Bound and Unbound Sacramental Grace. Clearly, there is a correlation between the effects that the sacraments have on our lives and the level of our openness and receptivity to the Lord. As many Fathers of the Church have said, sacraments can be “bound up” by the condition of the person receiving the sacrament. This means that the effect of God’s grace is limited. It means that we are not experiencing the grace that is always present in that sacrament. Whether it’s indifference, hardness of heart, active sin, or unbelief, our attitudes and dispositions make a crucial difference.
It’s a simple formula, really. If we come to Confession knowing how much we need God’s mercy, we are more likely to experience that mercy in a way that helps us change. If we come to Communion filled with gratitude for Jesus’ death and resurrection, our hearts will be lifted up by his love as we receive him.
By contrast, if we make little time for Jesus, if we choose to remain in sin, or if we approach with dullness and lack of expectation, we’ll feel as if we didn’t get anything out of the sacrament. Think about Judas Iscariot. He received the Bread of Life at the Last Supper, but it had no real effect on his mind or his decision.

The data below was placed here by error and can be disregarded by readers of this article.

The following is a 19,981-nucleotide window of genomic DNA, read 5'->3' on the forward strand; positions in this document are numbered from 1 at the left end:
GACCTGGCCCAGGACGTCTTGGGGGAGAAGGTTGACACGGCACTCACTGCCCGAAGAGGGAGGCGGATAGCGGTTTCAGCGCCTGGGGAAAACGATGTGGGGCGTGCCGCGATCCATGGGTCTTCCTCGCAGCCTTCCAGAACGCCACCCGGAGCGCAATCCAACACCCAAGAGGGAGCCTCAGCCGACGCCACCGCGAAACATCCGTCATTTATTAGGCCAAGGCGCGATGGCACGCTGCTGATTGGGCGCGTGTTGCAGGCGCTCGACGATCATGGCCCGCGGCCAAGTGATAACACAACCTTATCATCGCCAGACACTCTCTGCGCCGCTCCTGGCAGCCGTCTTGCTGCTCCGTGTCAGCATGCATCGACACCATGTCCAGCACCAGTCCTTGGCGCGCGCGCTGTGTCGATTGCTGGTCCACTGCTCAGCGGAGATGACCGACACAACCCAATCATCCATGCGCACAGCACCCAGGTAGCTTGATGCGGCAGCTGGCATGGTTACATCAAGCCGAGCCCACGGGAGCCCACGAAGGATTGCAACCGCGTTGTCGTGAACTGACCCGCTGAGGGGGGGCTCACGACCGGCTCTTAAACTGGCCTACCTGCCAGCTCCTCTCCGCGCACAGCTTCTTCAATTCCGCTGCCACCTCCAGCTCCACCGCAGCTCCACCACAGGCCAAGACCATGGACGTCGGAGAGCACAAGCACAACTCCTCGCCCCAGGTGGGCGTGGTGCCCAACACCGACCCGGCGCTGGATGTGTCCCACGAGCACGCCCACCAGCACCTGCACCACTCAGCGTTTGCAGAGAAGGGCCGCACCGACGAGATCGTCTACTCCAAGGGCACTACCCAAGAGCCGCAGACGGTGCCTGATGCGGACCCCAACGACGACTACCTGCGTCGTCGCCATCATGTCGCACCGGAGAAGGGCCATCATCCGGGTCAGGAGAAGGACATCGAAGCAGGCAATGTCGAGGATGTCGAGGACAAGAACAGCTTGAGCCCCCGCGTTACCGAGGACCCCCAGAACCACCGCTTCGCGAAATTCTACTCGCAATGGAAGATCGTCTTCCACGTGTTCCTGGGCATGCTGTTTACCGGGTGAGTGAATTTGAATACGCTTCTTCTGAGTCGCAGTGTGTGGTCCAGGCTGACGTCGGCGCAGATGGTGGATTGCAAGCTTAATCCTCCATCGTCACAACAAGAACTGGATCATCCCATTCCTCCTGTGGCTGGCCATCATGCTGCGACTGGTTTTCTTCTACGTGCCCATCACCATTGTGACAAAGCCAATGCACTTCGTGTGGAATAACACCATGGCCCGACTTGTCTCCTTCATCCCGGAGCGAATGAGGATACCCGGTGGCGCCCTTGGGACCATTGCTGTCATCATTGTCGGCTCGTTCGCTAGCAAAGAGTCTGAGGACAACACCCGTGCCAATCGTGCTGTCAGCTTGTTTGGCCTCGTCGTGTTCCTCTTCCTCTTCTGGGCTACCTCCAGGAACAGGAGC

Sacraments are not magical. They’re not like an aspirin we can take to get rid of our pain. Again, St. Augustine tells us, “The One who created us without us will not save us without us.” The sacraments are filled with God’s grace, but the effectiveness of that grace depends on our yielding to God and saying yes to him. God will never impose himself on us. He looks for us to open our hearts and say, “Jesus, I need your grace and I want your grace.”